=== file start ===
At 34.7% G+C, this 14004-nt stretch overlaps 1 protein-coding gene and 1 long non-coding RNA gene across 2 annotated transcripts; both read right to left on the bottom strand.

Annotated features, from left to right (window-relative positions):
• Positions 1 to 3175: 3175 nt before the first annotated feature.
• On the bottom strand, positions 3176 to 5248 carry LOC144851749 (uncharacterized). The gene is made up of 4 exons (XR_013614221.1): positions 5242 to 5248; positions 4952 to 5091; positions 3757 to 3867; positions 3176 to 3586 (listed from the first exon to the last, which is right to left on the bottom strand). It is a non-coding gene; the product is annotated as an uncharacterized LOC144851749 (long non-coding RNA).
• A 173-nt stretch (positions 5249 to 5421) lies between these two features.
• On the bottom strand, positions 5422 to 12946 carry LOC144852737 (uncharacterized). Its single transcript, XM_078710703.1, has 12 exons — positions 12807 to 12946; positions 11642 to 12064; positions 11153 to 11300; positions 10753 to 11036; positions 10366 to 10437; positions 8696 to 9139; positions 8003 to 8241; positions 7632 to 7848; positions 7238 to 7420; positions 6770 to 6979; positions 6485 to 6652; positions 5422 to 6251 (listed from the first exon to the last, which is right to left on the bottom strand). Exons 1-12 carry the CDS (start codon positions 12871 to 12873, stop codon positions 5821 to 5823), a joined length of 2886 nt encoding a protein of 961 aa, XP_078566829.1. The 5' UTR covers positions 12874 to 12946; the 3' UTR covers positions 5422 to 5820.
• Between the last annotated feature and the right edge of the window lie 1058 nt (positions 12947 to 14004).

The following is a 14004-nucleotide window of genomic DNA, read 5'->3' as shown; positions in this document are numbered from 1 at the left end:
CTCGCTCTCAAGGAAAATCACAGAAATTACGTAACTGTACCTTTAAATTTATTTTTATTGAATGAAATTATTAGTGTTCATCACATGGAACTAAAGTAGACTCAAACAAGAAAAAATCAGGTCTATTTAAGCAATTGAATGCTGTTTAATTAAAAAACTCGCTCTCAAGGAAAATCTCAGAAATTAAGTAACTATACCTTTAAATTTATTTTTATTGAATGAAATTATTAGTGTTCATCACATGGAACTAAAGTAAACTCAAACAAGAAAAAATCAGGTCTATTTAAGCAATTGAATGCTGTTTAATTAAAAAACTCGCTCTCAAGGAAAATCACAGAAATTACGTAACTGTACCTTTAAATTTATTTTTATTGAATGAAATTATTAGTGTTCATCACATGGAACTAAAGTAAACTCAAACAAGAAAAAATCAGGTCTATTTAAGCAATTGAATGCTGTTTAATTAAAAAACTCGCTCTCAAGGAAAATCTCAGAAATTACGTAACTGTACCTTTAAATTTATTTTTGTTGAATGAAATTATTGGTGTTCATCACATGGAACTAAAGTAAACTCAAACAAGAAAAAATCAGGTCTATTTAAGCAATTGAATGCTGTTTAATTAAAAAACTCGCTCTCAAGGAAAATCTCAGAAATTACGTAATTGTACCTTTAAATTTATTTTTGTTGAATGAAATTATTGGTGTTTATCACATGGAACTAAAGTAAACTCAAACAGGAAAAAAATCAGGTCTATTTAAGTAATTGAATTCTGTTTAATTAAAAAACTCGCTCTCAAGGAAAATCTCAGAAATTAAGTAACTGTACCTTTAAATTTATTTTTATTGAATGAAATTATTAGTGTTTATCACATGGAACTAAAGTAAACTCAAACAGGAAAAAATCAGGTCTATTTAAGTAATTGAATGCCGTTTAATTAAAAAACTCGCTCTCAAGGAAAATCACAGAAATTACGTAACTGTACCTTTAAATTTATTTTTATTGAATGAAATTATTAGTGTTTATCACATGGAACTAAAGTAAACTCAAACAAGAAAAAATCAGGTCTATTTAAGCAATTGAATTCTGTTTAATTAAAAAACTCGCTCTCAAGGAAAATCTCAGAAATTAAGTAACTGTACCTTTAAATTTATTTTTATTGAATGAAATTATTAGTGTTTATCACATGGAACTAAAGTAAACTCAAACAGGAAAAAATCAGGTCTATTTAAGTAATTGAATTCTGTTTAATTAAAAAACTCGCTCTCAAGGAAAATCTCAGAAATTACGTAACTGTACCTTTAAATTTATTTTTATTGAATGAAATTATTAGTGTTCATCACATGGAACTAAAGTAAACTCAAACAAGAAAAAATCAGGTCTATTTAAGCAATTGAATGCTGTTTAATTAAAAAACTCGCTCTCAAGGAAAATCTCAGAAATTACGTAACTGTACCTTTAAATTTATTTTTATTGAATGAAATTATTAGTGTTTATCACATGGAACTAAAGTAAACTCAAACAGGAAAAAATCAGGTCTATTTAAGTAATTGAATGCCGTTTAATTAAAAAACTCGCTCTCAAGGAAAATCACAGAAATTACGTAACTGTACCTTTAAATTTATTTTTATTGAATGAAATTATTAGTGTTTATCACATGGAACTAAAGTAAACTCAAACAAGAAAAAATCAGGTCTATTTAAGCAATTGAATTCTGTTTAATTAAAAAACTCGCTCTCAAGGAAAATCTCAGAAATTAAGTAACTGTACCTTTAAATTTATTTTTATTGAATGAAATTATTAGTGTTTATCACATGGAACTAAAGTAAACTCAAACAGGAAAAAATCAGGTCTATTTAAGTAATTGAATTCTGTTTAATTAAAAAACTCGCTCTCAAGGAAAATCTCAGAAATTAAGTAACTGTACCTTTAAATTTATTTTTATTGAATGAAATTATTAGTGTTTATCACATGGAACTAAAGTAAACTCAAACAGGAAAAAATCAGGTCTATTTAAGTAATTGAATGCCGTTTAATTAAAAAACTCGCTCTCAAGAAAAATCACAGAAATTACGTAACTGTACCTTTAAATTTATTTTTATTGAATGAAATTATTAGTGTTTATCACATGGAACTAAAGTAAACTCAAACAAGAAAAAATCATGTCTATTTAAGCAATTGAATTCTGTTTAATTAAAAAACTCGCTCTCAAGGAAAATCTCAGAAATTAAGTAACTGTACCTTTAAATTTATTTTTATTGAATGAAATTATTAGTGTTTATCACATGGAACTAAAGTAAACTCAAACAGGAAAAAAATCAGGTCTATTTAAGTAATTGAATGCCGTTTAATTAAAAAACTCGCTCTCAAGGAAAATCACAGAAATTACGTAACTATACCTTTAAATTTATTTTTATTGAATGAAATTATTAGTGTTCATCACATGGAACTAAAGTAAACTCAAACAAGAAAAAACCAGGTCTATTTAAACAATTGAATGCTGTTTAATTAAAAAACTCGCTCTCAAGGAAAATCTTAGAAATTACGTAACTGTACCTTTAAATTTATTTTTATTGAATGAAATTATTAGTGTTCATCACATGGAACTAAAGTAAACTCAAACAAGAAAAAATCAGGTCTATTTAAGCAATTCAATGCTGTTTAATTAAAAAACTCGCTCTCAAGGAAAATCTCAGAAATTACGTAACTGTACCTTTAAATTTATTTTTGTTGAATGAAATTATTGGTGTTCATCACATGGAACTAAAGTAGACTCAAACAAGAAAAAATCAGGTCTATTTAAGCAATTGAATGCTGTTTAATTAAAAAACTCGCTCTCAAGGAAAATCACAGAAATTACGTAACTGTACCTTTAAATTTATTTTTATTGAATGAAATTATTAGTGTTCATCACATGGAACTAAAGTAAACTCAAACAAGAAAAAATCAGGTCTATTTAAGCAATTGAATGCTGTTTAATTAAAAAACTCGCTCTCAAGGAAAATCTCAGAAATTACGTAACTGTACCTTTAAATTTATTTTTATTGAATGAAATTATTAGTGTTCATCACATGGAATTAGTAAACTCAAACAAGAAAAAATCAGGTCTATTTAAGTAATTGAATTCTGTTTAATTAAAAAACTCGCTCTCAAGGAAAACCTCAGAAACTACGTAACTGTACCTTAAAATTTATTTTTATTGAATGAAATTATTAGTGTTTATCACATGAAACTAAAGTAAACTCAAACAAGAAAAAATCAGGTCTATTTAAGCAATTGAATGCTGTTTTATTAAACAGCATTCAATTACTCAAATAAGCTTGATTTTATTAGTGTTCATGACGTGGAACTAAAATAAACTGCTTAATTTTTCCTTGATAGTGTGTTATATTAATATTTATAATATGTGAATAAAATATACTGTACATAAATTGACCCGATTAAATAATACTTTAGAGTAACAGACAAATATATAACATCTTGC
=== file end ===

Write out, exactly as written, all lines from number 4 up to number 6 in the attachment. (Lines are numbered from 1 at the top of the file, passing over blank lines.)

• On the bottom strand, positions 3176 to 5248 carry LOC144851749 (uncharacterized). The gene is made up of 4 exons (XR_013614221.1): positions 5242 to 5248; positions 4952 to 5091; positions 3757 to 3867; positions 3176 to 3586 (listed from the first exon to the last, which is right to left on the bottom strand). It is a non-coding gene; the product is annotated as an uncharacterized LOC144851749 (long non-coding RNA).
• A 173-nt stretch (positions 5249 to 5421) lies between these two features.
• On the bottom strand, positions 5422 to 12946 carry LOC144852737 (uncharacterized). Its single transcript, XM_078710703.1, has 12 exons — positions 12807 to 12946; positions 11642 to 12064; positions 11153 to 11300; positions 10753 to 11036; positions 10366 to 10437; positions 8696 to 9139; positions 8003 to 8241; positions 7632 to 7848; positions 7238 to 7420; positions 6770 to 6979; positions 6485 to 6652; positions 5422 to 6251 (listed from the first exon to the last, which is right to left on the bottom strand). Exons 1-12 carry the CDS (start codon positions 12871 to 12873, stop codon positions 5821 to 5823), a joined length of 2886 nt encoding a protein of 961 aa, XP_078566829.1. The 5' UTR covers positions 12874 to 12946; the 3' UTR covers positions 5422 to 5820.